Canada's Hollingsworth earns world skeleton silver

Canadian women's skeleton racer Mellisa Hollingsworth captured a silver medal Friday at the women's skeleton world championships in Lake Placid, N.Y.
Canadian Mellisa Hollingsworth celebrate her silver medal at the women’s skeleton world championships Friday in Lake Placid, N.Y. (Mike Groll/Associated Press)

Canadian Mellisa Hollingsworth matched a career best at the skeleton world championships Friday, finishing second to American Katie Uhlaender.

Uhlaender finished the four heats over two days at Mount Van Hoevenberg in three minutes 42.33 seconds, edging Hollingsworth by 0.17 seconds.

"I had four consistent runs and that's all you can ask for in this kind of race," said Hollingsworth. "I'm not tapped out yet though. I didn't have the strongest pushes so we have some adjustments to work out there, but it was a great day and we are definitely on track two years out from Sochi."

An Olympic bronze medallist in 2006, it was the third world championship medal in Hollingsworth's 17-year-career. The Eckville, Alta., native also won the silver in 2000 in Igls, Austria, and slid to a bronze medal last year in Konigssee, Germany.

Uhlaender also won silver at the world championships in 2008 in Altenberg, Germany, and bronze the previous year in St. Moritz, Switzerland, when teammate Noelle Pikus-Pace won.

Elizabeth Yarnold of Britain took the bronze, 0.36 behind and just ahead of teammate Shelley Rudman, the World Cup champion. Olympic champion Amy Williams of Britain was fifth and two-time defending world champion Marion Thees of Germany was sixth.

Calgary's Sarah Reid finished 11th while Amy Gough of Abbotsford, B.C., was 12th.

In the men's race Friday night, defending world champion Martin Dukurs of Latvia held a lead of 0.69 seconds over Frank Rommel of Germany after two runs. American Matt Antoine was a solid third.

Calgary's John Fairbairn finished seventh in 1:49.81.

A snowstorm began moving into the region just as the competition got under way Friday morning. Uhlaender slid first and continued her consistency with a run of 55.62 seconds, giving her three runs within 0.13 seconds of each other.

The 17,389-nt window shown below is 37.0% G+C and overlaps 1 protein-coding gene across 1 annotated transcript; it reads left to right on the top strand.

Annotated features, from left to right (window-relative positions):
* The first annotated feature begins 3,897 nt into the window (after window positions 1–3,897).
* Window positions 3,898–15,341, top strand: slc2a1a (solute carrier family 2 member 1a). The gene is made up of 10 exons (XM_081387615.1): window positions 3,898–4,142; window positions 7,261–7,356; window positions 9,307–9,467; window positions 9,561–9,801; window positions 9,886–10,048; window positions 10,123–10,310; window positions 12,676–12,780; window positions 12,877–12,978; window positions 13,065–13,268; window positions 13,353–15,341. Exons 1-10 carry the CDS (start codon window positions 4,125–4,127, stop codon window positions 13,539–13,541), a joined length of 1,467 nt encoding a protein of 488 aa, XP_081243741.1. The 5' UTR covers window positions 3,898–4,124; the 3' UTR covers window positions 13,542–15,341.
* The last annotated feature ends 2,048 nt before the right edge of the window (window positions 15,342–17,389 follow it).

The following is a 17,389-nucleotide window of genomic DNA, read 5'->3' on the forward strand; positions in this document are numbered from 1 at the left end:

Hollingsworth was even better, though, with her first three times within 0.07, and started the final run trailing by just 0.17. Rudman, in third, was 0.41 behind.

Yarnold's blistering third run of 55.40, the fastest of the two days of competition, allowed her to slice 0.22 off Uhlaender's lead and at least give Hollingsworth hope that one slip-up by the American could decide the winner in what essentially was a race between two sleds.

Hollingsworth knows all about slip-ups, having been second at the Vancouver Olympics after three runs and not making the podium after a poor final run.

On this day, three of the top-five finishers logged identical times on the final run — 55.68 — including the top two as Uhlaender maintained her winning margin.

Cowbells reverberated around the mountain as Uhlaender made her way down the final time, extending her lead to as much as 0.35 halfway down the tricky 19-turn layout. Rudman had nearly toppled off her sled near the bottom on her final run, dropping her from medal contention, but Uhlaender slid smoothly through, the crowd erupting in applause midway down as they anticipated gold.

At the finish, Uhlaender popped open her visor and extended her arms forward in celebration after seeing her winning time, then quickly made her way toward the fans and began high-fiving them, jumping up and down in a gleeful celebration.